This tutorial will demonstrate various ways to calculate compound interest in Microsoft Excel.
What is compound interest?
When you invest money, you can earn interest on your investment. Say, for example, you invest $3,000 with a 10% annual interest rate, compounded annually. One year from the initial investment (called the principal), you earn $300 ($3,000 x 0.10) in interest, so your investment is worth $3,300 ($3,000 + $300). For the next period, you earn interest based on the gross figure from the previous period. Using the example, two years from your principal investment, you earn $330 ($3,300 x 0.10) because your investment was worth $3,300. Now, it is worth $3,630.
The general formula for compound interest is: FV = PV(1+r)n, where FV is future value, PV is present value, r is the interest rate per period, and n is the number of compounding periods.
How to calculate compound interest in Excel
One of the easiest ways is to apply the formula: (gross figure) x (1 + interest rate per period).
If you are investing $1,000 with a 15% interest rate, compounded annually, below is how you would calculate the value of your investment after one year.
In this case B2 is the Principal, and A2 is the Interest Rate per Period. The “$” is used in the formula to fix the reference to column A, since the interest rate is constant in this example.
You can calculate the value of your investment after two years by simply copying and pasting the formula into cell D2, as shown below.
C2 is the current gross figure. Notice how B2 automatically changes to C2, since the cell reference has changed.
The process above for calculating compound interest is easy, but if you want to figure out the value of your investment after 10 years, for example, this process is not efficient. Instead you should use a generalized compound interest formula.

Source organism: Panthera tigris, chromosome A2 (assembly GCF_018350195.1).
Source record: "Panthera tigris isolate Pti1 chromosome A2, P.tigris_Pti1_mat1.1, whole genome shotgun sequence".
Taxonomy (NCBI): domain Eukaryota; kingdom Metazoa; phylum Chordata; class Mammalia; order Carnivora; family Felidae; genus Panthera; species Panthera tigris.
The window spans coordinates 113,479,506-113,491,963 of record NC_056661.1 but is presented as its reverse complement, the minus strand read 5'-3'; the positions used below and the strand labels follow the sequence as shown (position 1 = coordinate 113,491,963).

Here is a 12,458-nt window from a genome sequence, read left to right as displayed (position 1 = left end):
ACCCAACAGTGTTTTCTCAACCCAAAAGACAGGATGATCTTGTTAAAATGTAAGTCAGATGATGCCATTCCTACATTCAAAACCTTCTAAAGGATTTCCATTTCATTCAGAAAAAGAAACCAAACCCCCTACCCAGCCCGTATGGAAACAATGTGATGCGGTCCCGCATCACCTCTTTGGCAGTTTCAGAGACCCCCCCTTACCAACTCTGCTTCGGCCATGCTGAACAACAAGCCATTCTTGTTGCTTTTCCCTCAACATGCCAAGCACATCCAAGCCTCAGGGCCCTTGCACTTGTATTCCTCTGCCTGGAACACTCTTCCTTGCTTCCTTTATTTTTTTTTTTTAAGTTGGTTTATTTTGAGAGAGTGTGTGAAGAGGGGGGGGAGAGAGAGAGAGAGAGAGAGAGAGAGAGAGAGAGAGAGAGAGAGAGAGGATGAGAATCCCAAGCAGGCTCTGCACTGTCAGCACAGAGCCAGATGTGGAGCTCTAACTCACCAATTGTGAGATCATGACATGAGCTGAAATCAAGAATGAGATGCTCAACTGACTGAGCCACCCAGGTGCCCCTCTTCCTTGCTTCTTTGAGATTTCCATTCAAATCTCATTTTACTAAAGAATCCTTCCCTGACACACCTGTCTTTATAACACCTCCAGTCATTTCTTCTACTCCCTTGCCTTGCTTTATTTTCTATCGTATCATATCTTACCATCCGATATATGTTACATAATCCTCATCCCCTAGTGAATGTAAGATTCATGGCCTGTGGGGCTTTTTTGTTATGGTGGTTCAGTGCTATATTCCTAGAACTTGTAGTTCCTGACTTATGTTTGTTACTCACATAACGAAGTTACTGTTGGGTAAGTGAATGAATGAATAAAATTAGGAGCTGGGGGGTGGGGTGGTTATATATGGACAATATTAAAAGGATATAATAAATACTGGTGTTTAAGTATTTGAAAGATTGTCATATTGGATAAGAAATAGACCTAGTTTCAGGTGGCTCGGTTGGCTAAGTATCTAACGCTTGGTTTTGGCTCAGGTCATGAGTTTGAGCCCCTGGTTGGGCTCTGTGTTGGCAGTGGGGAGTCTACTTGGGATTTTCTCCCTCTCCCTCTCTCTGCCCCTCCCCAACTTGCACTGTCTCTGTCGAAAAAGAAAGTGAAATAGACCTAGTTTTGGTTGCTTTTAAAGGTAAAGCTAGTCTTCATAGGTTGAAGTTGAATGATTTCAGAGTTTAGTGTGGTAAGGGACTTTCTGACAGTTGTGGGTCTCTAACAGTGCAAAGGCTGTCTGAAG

General Compound Interest Formula (for Daily, Weekly, Monthly, and Yearly Compounding)
A more efficient way of calculating compound interest in Excel is applying the general interest formula: FV = PV(1+r)n, where FV is future value, PV is present value, r is the interest rate per period, and n is the number of compounding periods.
Say, for instance that you are investing $5,000 with a 10% annual interest rate, compounded semi-annually, and you want to figure out the value of your investment after five years. The spreadsheet below shows how this calculation can be done on Excel.
In this case, PV is the Principal, r is (Annual Interest Rate) / 2 because interest is compounded semi-annually (twice per year), n is (Compounding Periods per Year) x (Year), and FV is the Investment Value. This process is more efficient than the first one because you don’t have to calculate the gross figure after each period, saving quite a few calculation steps.
FV Function and Compound Interest
Lastly, you can calculate compound interest with Excel’s built-in Future Value Function. Similar to the previous process, the FV function calculates the future value of an investment based on the values of certain variables.
The variables (as shown above) are:
– rate is the interest rate for each period.
– nper is the number of compounding periods.
– pmt is the additional payment per period, and it is represented as a negative number. If there is no value for “pmt,” put a value of zero.
– pv (optional) is the principal investment, which is also represented as a negative number. If there is no value for “pv,” you must include a value for “pmt.”
– type (optional) indicates when additional payments occur. “0” indicates that the payments occur in the beginning of the period, and “1” indicates that the payments are due at the end of the period.
The previous semi-annual compound interest example can be completed with the FV function.
The “rate” is (Annual Interest Rate) / (Compounding Period per Year), “nper” is (Compounding Periods per Year) x (Years), “pmt” is 0, and “pv” is – (Principal).
Understanding how to calculate compound interest is important for predicting investment performance, whether it’s for retirement planning or your personal portfolio, and Excel is an excellent tool to do so.
For more information about Compound Interest visit Investopedia